Had lipo to trunk and thighs yesterday. Feeling pretty good today, even without pain medication. Really want to get on the elliptical at a slow pace. Is this ok as long as I take it easy? Prior to the surgery, I worked out 90 minutes a day/6days a week. In very good shape.
Possible to Work out the Day After Liposuction?
Doctor Answers 11
Walking the day after liposuction is acceptable but strenuous exercising must wait a week.
Recovery is so much quicker now a days with the advent of the tumescent technique liposuctions under local anesthesia but you must still wait a week before exercising. Walking is encouraged starting the day after the procedure. Follow your doc's instructions.
Usually, 2 weeks after the operation you may exercise, in order to modify and diminish the adhesions between the skin and the tissue. Walking, swimming, or a stationary bicycle can usually begin a few days after surgery. Wait at least 3 weeks to begin aerobic exercise.
As with all operations, pain and discomfort varies greatly from patient to patient. Generally, one should expect that pain medication will be required for the first several days. Continuing discomfort can last varying amounts of time.
Much of the swelling and bruising will be improved by two weeks; however, some will persist for 6 to 8 weeks. It is often difficult to see significant changes in the body shape before this time. If you have any concerns, notify your plastic surgeon.
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Working out after liposuction
Walking at a very slow pace or doing the elliptical machine at a very slow pace most likely will increase your swelling. On the other hand, you don't want to not move around any because of an increased risk for formation of blood clots. I recommend that my patients walk for a couple of minutes once an hour while awake. I think that exercise is only deleterious if carried to the extreme (i.e., jogging 5 miles). However, you will experience more swelling when you overdo it, so I would recommend against doing heavy aerobic exercise.
Exercise after lipo depends on physical conditioning of the person and anesthesia used
Exercise after lipo depends on the physical conditioning of the person. People who are used to heavy exercise can resume their routines fairly rapidly. Generally exercise which does not make you "jiggle" is OK within a day or two if the liposuction is performed under local anesthesia.
General anesthesia lipo is much harder to recover from. For over 25 years of performing liposuction, I have always recommended walking a day or so after the procedure, and then gradually increasing the intensity of the work out.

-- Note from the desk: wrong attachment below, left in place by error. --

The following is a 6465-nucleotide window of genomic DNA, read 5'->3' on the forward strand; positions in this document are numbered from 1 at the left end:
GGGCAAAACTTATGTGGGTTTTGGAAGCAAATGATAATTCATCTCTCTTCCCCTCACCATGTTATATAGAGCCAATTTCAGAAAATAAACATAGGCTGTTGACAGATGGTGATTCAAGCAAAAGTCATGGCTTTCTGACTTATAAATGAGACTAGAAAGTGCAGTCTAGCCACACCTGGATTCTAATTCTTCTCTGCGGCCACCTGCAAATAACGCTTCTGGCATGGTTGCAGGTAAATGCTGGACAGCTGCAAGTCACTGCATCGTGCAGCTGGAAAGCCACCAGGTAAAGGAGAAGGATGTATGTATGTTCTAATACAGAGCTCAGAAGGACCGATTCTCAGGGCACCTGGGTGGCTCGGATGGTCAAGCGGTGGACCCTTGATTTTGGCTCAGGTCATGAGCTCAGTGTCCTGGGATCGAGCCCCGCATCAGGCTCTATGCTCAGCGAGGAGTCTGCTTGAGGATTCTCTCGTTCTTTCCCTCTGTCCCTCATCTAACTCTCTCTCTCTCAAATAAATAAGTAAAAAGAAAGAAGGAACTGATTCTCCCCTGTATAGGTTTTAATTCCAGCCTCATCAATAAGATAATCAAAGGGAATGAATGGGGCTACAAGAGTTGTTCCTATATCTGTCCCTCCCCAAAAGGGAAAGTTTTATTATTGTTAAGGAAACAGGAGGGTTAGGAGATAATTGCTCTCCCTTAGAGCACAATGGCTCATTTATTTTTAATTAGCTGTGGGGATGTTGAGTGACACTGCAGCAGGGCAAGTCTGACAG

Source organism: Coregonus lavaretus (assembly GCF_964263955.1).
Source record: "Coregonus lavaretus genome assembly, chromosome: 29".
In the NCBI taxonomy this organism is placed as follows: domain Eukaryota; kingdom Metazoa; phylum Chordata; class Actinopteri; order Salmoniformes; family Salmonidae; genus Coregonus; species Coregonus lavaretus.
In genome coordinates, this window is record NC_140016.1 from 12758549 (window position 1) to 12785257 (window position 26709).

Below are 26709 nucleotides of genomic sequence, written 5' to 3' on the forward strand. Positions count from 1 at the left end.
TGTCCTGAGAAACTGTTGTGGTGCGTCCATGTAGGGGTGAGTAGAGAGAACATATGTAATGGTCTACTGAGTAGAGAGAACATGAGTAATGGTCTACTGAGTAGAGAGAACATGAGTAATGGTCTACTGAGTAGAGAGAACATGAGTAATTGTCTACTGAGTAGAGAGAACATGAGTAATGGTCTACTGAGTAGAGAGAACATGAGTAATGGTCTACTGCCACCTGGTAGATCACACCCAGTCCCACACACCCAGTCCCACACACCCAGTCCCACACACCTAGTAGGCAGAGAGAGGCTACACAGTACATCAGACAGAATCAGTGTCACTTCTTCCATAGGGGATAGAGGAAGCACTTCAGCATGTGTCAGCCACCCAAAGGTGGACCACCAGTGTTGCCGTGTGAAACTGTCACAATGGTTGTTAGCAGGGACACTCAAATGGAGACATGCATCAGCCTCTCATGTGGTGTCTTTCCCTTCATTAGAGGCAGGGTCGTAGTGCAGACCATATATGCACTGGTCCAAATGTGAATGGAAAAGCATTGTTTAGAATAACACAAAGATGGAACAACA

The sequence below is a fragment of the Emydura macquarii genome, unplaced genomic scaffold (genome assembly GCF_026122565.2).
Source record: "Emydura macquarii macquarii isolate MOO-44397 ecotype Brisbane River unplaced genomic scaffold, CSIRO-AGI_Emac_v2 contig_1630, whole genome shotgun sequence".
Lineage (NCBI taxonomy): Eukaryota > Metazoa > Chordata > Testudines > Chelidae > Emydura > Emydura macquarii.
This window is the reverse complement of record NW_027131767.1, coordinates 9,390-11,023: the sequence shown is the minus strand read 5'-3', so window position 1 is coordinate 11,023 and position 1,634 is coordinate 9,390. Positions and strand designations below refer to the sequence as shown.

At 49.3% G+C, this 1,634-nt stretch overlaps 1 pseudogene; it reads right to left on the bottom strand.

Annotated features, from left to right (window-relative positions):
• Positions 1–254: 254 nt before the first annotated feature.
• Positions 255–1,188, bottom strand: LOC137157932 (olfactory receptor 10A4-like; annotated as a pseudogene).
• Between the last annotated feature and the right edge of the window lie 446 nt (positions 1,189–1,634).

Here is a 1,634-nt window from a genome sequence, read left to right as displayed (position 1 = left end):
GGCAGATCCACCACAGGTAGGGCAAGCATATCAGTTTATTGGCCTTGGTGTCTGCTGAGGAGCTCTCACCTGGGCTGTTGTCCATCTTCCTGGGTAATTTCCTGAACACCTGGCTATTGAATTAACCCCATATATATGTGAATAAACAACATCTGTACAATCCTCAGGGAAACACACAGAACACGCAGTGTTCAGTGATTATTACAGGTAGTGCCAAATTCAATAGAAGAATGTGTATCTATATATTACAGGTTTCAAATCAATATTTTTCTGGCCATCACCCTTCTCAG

Working out after liposuction
I am glad you are feeling pretty good after liposuction but it is not a good idea to work out a day after surgery. Anything that increases your heart rate or blood pressure can cause bleeding. Bleeding is not a good thing after surgery because it may lead to hematomas and other complications. Speak to your doctor.
Working out the day after liposuction
I would not recommend this and I doubt your surgeon would. It is best to ask your surgeon because he/she and you will have to manage the problem if one occurs.
No exercise for a week or two after liposuction
It's best to forgo Excercising for a few weeks after Cosmetic Surgery
i agree with Dr. Rand. If you want your surgery associated swelling to come down rapidly, the last thing you want to do is engage in activities which raise blood pressure and as a result, swelling. If you refrain from exercising for 2-4 weeks your results will be a lot better.
Every doctor has their own post op instructions
Every doctor has their own post op instructions, but I would be upset if my patient did that. I use a compression garment that the patient leaves on for 3 days. The garment comes off, sutures are removed and they can start exercise at that time. I believe the endorphins released help with pain and discomfort. I also think the exercise helps diminish swelling, when kept in reasonable amount. I would give it at least 3 days after lipo, but why not call your surgeon, that's what he or she is there for!
These answers are for educational purposes and should not be relied upon as a substitute for medical advice you may receive from your physician. If you have a medical emergency, please call 911. These answers do not constitute or initiate a patient/doctor relationship.